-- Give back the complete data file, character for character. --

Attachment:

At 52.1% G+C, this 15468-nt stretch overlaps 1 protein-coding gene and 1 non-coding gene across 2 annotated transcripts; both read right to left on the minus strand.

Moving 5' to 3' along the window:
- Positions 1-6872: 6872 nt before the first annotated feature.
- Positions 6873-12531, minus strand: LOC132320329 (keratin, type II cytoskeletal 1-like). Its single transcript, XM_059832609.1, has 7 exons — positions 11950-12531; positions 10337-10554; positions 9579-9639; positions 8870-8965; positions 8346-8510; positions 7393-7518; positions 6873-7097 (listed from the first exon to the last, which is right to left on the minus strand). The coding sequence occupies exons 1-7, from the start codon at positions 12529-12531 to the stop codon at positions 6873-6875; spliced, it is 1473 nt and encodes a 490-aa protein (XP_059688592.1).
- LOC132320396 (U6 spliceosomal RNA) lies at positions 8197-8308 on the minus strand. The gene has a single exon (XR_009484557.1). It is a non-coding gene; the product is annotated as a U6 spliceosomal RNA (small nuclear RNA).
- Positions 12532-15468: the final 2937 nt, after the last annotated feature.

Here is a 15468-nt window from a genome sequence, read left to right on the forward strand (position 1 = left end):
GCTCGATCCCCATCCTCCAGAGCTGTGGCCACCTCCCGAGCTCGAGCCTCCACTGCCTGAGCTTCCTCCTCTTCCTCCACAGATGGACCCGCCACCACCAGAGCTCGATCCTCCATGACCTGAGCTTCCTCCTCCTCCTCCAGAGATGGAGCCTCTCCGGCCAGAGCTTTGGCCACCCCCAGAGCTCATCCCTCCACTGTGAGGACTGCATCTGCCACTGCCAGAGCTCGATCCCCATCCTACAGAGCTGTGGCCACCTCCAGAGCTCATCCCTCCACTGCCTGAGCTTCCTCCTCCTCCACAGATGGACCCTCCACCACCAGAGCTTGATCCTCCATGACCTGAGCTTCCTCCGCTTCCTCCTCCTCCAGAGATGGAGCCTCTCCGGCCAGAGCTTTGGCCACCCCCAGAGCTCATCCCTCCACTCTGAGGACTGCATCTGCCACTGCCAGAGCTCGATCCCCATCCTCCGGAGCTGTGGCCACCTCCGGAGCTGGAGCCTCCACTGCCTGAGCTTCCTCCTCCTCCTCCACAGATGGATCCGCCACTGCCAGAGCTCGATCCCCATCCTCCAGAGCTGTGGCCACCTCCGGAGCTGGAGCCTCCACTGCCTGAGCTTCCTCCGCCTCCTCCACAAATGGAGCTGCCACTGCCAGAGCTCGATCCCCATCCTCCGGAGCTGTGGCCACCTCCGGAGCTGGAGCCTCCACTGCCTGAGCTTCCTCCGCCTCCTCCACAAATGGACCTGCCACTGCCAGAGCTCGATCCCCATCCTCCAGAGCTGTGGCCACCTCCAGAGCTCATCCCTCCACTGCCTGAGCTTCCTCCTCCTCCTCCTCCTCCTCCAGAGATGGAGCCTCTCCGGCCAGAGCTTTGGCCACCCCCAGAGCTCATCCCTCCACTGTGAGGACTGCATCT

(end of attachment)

At 52.1% G+C, this 15468-nt stretch overlaps 1 protein-coding gene and 1 non-coding gene across 2 annotated transcripts; both read right to left on the minus strand.

Moving 5' to 3' along the window:
- Positions 1-6872: 6872 nt before the first annotated feature.
- Positions 6873-12531, minus strand: LOC132320329 (keratin, type II cytoskeletal 1-like). Its single transcript, XM_059832609.1, has 7 exons — positions 11950-12531; positions 10337-10554; positions 9579-9639; positions 8870-8965; positions 8346-8510; positions 7393-7518; positions 6873-7097 (listed from the first exon to the last, which is right to left on the minus strand). The coding sequence occupies exons 1-7, from the start codon at positions 12529-12531 to the stop codon at positions 6873-6875; spliced, it is 1473 nt and encodes a 490-aa protein (XP_059688592.1).
- LOC132320396 (U6 spliceosomal RNA) lies at positions 8197-8308 on the minus strand. The gene has a single exon (XR_009484557.1). It is a non-coding gene; the product is annotated as a U6 spliceosomal RNA (small nuclear RNA).
- Positions 12532-15468: the final 2937 nt, after the last annotated feature.

Here is a 15468-nt window from a genome sequence, read left to right on the forward strand (position 1 = left end):
GCTCGATCCCCATCCTCCAGAGCTGTGGCCACCTCCCGAGCTCGAGCCTCCACTGCCTGAGCTTCCTCCTCTTCCTCCACAGATGGACCCGCCACCACCAGAGCTCGATCCTCCATGACCTGAGCTTCCTCCTCCTCCTCCAGAGATGGAGCCTCTCCGGCCAGAGCTTTGGCCACCCCCAGAGCTCATCCCTCCACTGTGAGGACTGCATCTGCCACTGCCAGAGCTCGATCCCCATCCTACAGAGCTGTGGCCACCTCCAGAGCTCATCCCTCCACTGCCTGAGCTTCCTCCTCCTCCACAGATGGACCCTCCACCACCAGAGCTTGATCCTCCATGACCTGAGCTTCCTCCGCTTCCTCCTCCTCCAGAGATGGAGCCTCTCCGGCCAGAGCTTTGGCCACCCCCAGAGCTCATCCCTCCACTCTGAGGACTGCATCTGCCACTGCCAGAGCTCGATCCCCATCCTCCGGAGCTGTGGCCACCTCCGGAGCTGGAGCCTCCACTGCCTGAGCTTCCTCCTCCTCCTCCACAGATGGATCCGCCACTGCCAGAGCTCGATCCCCATCCTCCAGAGCTGTGGCCACCTCCGGAGCTGGAGCCTCCACTGCCTGAGCTTCCTCCGCCTCCTCCACAAATGGAGCTGCCACTGCCAGAGCTCGATCCCCATCCTCCGGAGCTGTGGCCACCTCCGGAGCTGGAGCCTCCACTGCCTGAGCTTCCTCCGCCTCCTCCACAAATGGACCTGCCACTGCCAGAGCTCGATCCCCATCCTCCAGAGCTGTGGCCACCTCCAGAGCTCATCCCTCCACTGCCTGAGCTTCCTCCTCCTCCTCCTCCTCCTCCAGAGATGGAGCCTCTCCGGCCAGAGCTTTGGCCACCCCCAGAGCTCATCCCTCCACTGTGAGGACTGCATCT